The coroner in the inquest into the so-called Ballymurphy Massacre is to decide if the body of one of the 11 victims should be exhumed to help determine if a British soldier shot him sometime after he had been wounded, detained and brought to an army barracks in west Belfast.
The victim’s daughter said today that inside the base a soldier shot him directly into an “open wound” he had already suffered.
The Ballymurphy families welcomed the opening in Belfast of the preliminary stage of the inquest into the August 1971 killings in which ten people including a priest who had gone to the aid of one of victims and a 50-year-old mother of eight children were shot dead by British soldiers directly after the introduction of internment without trial.
An eleventh victim, who does not come under the terms of the inquest, Paddy McCarthy, died from a heart attack after a soldier allegedly put an empty gun into his mouth and pulled the trigger.
Most if not all of the killings were carried out by members of the Parachute Regiment just months before the same regiment was involved in the Bloody Sunday killings which resulted in the deaths of 14 innocent civilians.
Similar to the initial Widgery Inquiry into Bloody Sunday the first inquest into the Ballymurphy killings was dismissed by the families as a travesty and a "sham" because of the failure to call many civilian witnesses. In 2011 the North's Attorney General John Larkin ordered a fresh inquest into the killings. This followed a long campaign by the family which was supported by the Irish Government.
Coroner Jim Kitson as part of the inquest will also seek to determine were any soldiers involved in Bloody Sunday also involved in the Ballymurphy killings. The killings happened over three days between August 9th and 11th 1971, with the British army saying it fired in response to gunfire from republicans.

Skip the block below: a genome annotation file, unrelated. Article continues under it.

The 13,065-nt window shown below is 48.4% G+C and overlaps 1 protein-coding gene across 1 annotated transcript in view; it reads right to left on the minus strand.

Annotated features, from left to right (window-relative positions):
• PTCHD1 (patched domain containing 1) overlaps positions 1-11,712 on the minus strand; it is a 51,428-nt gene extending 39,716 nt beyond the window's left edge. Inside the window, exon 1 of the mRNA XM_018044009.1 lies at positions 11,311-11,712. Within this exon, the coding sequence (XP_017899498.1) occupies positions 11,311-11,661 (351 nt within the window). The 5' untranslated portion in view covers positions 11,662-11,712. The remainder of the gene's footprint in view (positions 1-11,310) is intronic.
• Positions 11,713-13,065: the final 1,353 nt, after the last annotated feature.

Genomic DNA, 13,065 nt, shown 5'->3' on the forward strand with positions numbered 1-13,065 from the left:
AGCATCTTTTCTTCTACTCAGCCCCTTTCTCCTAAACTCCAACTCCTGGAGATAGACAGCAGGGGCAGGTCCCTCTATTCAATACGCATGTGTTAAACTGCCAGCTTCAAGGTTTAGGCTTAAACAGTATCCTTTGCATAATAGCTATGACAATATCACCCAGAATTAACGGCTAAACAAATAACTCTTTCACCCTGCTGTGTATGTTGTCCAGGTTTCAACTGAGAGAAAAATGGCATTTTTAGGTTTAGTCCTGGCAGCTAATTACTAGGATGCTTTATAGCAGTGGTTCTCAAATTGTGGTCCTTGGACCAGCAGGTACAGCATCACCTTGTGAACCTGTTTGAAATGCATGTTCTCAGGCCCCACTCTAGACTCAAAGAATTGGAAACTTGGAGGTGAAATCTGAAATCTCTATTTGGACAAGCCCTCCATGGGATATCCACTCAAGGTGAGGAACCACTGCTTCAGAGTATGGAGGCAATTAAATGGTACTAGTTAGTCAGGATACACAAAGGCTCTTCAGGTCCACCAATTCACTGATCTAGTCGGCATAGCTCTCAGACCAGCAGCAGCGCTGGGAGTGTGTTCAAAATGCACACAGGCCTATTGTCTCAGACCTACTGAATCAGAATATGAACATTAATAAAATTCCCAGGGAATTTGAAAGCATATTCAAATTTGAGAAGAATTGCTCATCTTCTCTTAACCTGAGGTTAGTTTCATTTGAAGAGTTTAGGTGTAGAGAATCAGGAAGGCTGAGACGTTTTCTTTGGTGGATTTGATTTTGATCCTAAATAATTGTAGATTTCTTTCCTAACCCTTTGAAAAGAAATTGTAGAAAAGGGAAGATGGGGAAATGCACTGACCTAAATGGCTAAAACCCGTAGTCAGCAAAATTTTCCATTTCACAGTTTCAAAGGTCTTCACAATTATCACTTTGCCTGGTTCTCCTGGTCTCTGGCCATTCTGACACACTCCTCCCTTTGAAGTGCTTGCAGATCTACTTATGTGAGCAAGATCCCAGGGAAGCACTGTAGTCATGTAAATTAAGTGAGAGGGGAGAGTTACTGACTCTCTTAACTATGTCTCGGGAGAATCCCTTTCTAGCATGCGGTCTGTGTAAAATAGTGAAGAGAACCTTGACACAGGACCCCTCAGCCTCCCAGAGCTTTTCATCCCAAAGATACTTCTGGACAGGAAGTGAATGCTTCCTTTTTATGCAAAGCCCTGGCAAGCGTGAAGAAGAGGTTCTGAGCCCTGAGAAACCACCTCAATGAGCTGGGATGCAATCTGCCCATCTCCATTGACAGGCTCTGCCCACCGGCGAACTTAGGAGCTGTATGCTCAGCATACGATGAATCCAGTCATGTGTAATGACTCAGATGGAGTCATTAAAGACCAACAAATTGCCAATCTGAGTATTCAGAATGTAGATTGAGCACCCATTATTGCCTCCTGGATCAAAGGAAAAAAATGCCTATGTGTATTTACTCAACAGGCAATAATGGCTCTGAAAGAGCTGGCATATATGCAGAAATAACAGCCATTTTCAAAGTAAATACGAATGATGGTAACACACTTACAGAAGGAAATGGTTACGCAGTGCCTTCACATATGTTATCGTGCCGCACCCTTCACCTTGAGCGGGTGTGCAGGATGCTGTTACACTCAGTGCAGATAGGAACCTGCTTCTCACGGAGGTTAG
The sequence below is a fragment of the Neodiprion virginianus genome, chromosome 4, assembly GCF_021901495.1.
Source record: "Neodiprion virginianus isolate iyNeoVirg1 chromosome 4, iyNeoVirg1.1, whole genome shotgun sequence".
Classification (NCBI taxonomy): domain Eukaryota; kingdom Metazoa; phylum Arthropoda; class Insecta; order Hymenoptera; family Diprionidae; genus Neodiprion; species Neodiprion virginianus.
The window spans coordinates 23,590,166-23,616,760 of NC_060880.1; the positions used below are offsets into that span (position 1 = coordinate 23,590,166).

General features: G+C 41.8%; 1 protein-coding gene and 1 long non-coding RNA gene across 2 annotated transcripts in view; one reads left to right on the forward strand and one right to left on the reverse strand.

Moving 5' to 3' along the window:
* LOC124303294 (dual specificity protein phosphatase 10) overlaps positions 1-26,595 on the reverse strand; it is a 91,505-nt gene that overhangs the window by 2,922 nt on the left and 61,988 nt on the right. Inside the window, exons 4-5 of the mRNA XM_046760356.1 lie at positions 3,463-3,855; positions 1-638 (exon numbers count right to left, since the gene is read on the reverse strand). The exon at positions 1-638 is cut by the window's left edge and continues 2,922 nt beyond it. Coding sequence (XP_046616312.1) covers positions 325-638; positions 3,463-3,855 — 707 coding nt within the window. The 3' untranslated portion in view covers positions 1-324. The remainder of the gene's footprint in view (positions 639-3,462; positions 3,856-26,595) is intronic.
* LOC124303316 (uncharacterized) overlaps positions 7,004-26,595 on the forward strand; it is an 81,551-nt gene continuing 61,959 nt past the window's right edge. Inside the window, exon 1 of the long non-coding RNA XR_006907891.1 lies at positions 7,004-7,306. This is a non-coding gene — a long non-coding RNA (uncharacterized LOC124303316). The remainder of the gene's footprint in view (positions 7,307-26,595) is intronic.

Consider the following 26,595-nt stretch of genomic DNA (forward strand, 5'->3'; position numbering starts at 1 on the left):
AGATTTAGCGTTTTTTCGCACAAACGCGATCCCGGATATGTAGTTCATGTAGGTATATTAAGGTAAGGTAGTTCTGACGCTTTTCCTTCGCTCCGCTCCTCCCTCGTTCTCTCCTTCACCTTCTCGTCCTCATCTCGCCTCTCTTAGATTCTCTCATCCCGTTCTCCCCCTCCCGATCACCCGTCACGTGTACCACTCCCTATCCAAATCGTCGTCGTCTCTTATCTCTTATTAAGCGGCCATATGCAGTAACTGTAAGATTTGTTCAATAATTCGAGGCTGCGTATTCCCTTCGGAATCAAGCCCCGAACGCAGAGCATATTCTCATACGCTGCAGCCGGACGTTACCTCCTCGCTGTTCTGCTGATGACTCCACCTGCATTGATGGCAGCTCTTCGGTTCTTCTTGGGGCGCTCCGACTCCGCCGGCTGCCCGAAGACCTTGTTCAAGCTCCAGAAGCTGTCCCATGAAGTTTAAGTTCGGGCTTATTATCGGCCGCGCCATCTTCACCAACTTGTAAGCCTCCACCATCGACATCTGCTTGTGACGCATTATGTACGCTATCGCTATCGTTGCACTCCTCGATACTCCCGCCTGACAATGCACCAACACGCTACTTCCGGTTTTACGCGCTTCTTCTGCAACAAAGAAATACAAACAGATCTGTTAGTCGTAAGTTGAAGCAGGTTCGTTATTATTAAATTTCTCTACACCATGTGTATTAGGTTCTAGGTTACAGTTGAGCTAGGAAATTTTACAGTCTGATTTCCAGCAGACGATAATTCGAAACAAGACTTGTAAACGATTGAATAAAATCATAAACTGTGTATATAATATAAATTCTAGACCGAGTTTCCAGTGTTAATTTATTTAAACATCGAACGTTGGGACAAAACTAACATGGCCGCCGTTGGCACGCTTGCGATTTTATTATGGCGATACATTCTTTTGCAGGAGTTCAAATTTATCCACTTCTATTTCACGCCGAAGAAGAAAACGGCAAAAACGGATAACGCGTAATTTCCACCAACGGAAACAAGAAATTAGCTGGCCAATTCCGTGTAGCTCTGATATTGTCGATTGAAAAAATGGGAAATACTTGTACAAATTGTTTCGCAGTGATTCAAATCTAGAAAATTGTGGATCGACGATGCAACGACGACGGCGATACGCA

Mark O'Connor, solicitor for the family of 41-year-old Joseph Murphy who was shot on August 9th but survived for 13 days, told Mr Kitson he was seeking the exhumation of Mr Murphy's body. On his death bed Mr Murphy told his wife Mary, who is still alive aged 82, that he was shot outside the Henry Taggart British army base in west Belfast. Mr Murphy told his wife when he was brought inside the base that he was shot again by one of the soldiers, said the solicitor.
The families have long contended that a number of the victims were also shot and beaten in the Henry Taggart base after the initial shootings. After the inquest concluded yesterday Mr Murphy's daughter Janet Donnelly explained why they wanted the exhumation.
“There was a bullet left in my father’s body and it was not mentioned in the autopsy report,” she said. “My father claimed to have been shot inside the Henry Taggart base. He thought it was a rubber bullet and that it was shot into an open wound,” she said. The information about the alleged second shooting emerged from a relatively recent investigation by the Historical Enquiry Team which inquires into past killings of the Troubles.
“I believe it wasn’t a rubber bullet, that it was a live round,” said Ms Donnelly, who added that her father also said he was badly beaten inside the Henry Taggart base. He had a leg amputated after the shooting but died from his injuries.
Mr Kitson today heard submissions from lawyers for the families and also from barrister Peter Coll, who is representing the British Ministry of Defence and the PSNI.
Mr Kitson is due to decide later this month when the full inquest can proceed.
Karen Quinlivan, QC, representing most of the families said there was "large body of civilian evidence which was not collected by police at the time".
The Ballymurphy families are campaigning for an independent panel chaired by the North’s former Police Ombudsman Nuala O’Loan to carry out a separate inquiry into the killings. The British government has so far resisted this demand.